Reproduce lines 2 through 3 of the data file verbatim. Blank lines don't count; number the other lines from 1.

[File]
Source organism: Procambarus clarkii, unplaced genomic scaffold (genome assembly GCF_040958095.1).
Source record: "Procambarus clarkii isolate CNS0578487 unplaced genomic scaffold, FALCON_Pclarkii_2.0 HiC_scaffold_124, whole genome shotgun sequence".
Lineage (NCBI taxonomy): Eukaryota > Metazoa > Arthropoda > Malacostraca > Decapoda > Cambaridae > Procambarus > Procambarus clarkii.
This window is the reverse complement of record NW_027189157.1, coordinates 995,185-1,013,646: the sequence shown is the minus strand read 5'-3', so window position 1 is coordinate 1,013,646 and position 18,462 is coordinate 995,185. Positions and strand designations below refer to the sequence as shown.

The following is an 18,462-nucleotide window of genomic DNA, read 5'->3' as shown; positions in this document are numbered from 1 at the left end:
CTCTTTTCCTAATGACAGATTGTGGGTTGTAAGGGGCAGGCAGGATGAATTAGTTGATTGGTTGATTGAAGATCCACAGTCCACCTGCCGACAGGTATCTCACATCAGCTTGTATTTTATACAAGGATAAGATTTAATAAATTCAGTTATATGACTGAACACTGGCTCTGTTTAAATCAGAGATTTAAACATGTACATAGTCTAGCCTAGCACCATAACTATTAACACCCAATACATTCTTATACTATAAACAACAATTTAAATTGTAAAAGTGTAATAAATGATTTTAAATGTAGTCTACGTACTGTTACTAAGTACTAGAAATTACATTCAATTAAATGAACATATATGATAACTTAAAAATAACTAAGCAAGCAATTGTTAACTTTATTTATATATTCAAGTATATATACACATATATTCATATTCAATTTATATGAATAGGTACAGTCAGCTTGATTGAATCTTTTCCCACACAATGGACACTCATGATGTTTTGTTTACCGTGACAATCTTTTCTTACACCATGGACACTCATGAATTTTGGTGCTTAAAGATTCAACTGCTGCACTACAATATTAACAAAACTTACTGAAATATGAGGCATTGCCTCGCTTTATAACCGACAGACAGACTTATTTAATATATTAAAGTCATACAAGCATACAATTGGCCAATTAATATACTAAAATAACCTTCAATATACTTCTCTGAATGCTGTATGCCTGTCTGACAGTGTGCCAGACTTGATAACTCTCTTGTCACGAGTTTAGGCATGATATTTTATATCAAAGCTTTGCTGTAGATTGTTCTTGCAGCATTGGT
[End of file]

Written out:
Source record: "Procambarus clarkii isolate CNS0578487 unplaced genomic scaffold, FALCON_Pclarkii_2.0 HiC_scaffold_124, whole genome shotgun sequence".
Lineage (NCBI taxonomy): Eukaryota > Metazoa > Arthropoda > Malacostraca > Decapoda > Cambaridae > Procambarus > Procambarus clarkii.